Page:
The Nagasaki survivor whose burned back became a symbol of the suffering of the 1945 atomic bomb victims, has died of cancer aged 88.
Sumiteru Taniguchi, then 16, had been delivering mail on his newspaper route when the United States dropped an atomic bomb on August 9, 1945.
Taniguchi survived, but suffered terrible burns on his back and arms, and later became a prominent nuclear disarmament campaigner.
Survivor: Sumiteru Taniguchi, pictured showing a photo of himself taken in 1946, six months after the bomb in Nagasaki, died of cancer Wednesday aged 88
In January 1946, a U.S. Marine photographer visited a hospital for survivor, and took a photograph of him lying on his stomach, his back exposed.
The photograph has since been used for decades to depict the injuries suffered by those who survived Nagasaki.
Taniguchi, once considered a front-runner for the Nobel Peace Prize, died of cancer at a hospital in the southwestern Japanese city on Wednesday.
Speaking at a commemoration ceremony in 2015, he described how he had been riding his bicycle about one 1.1 miles from the epicentre of the blast on the morning of August 9, 1945.
‘All of a sudden, after seeing a rainbow-like light from the back, I was blown by a powerful blast and smashed to the ground.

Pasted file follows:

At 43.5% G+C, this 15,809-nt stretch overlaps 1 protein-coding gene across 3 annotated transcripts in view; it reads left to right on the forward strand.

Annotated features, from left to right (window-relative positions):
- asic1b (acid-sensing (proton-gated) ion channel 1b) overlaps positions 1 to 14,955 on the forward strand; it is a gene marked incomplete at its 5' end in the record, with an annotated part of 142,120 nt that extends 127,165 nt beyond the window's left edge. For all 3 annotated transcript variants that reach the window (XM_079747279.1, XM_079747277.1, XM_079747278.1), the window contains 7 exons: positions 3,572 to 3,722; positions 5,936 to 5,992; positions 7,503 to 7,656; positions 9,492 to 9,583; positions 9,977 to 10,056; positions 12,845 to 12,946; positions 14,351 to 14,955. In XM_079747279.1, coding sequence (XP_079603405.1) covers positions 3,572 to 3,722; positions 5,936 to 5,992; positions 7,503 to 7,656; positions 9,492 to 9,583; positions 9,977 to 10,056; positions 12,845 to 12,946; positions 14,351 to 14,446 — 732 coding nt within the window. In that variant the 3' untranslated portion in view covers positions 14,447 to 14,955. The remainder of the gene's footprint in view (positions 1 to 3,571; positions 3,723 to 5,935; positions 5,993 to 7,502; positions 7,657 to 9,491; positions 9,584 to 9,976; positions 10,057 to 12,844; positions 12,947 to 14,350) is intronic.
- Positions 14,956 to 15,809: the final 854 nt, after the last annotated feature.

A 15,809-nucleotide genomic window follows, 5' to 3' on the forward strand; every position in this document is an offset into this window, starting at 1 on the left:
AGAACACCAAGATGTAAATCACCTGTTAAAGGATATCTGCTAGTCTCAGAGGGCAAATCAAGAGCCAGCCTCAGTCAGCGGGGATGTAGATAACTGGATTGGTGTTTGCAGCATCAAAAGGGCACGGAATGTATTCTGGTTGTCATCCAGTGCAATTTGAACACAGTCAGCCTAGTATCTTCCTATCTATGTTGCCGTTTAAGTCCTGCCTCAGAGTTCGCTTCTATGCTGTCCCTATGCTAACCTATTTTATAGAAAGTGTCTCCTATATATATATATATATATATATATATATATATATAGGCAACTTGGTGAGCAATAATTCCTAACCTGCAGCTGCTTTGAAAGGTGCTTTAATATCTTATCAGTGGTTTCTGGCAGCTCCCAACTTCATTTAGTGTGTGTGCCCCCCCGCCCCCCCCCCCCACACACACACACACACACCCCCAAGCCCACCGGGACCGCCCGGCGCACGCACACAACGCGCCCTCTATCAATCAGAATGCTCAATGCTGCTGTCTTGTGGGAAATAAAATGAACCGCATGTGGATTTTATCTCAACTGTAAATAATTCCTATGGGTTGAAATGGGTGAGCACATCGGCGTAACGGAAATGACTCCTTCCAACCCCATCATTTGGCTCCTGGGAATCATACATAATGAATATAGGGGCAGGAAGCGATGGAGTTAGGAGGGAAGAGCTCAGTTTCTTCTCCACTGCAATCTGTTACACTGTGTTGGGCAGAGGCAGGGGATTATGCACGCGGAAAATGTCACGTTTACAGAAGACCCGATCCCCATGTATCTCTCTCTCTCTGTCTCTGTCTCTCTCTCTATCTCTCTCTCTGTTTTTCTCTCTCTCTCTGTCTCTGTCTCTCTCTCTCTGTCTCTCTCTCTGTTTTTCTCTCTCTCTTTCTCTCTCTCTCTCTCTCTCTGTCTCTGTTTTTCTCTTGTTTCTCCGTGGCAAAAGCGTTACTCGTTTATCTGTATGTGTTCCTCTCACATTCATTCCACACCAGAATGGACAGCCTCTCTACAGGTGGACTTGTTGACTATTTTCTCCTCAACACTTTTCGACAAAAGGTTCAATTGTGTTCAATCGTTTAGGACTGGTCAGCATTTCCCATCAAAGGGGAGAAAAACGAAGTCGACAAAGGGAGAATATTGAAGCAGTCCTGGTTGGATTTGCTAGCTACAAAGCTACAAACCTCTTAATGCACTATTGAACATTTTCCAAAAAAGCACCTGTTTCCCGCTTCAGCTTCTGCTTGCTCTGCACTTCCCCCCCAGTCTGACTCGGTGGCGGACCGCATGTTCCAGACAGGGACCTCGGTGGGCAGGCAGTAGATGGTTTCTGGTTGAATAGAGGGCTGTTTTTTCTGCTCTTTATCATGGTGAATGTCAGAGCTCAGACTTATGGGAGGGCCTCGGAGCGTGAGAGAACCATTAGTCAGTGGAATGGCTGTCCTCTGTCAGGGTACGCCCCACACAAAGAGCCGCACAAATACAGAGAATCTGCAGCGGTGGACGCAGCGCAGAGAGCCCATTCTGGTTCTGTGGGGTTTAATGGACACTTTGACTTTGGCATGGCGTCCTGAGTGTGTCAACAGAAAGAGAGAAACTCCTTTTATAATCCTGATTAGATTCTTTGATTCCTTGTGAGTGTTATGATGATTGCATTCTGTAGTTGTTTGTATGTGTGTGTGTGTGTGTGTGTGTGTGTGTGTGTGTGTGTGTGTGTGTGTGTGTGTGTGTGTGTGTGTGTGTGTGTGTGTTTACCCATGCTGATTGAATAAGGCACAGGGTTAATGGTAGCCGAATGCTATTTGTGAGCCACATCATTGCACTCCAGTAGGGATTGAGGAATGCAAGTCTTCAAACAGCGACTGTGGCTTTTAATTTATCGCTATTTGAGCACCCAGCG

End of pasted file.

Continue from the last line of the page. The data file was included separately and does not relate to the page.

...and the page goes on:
Mr Taniguchi, a survivor of the 1945 atomic bombing of Nagasaki, shows his back with scars of burns from the atomic bomb explosion
‘When I woke up, the skin of my left arm from the shoulder to the tip of my fingers was trailing like a rag.
‘I put my hand to my back and found my clothing was gone, and there was slimy, burnt skin all over my hand.
‘Bodies burned black, voices calling for help from collapsed buildings, people with flesh falling off and their guts falling out… This place became a sea of fire. It was hell.’
He became one of the few early faces of the bombing aftermath when US military pictures of him recovering in hospital, his entire back an agonising slab of melted flesh, were beamed around the world.
Sumiteru Taniguchi (R) with the then-United Nations Secretary-General Ban Ki-moon in 2010
Taniguchi, who spent about three-and-a-half years in hospital after the blast, went on to campaign for nuclear disarmament for his entire adult life, making dozens of speeches both in Japan and overseas about his experience.
‘I fear that people, especially the younger generations, are beginning to lose interest,’ he said in a 2003 interview with AFP.
‘I want the younger generations to remember that nuclear weapons will never save humanity. It is an illusion to believe that the nuclear umbrella will protect us.’
The US dropped the first atomic bomb on Hiroshima on August 6, 1945, killing around 140,000 people.
The toll includes those who survived the explosion itself but died soon after from severe radiation exposure.
Three days later the US dropped a plutonium bomb on the port city of Nagasaki, killing some 74,000 people.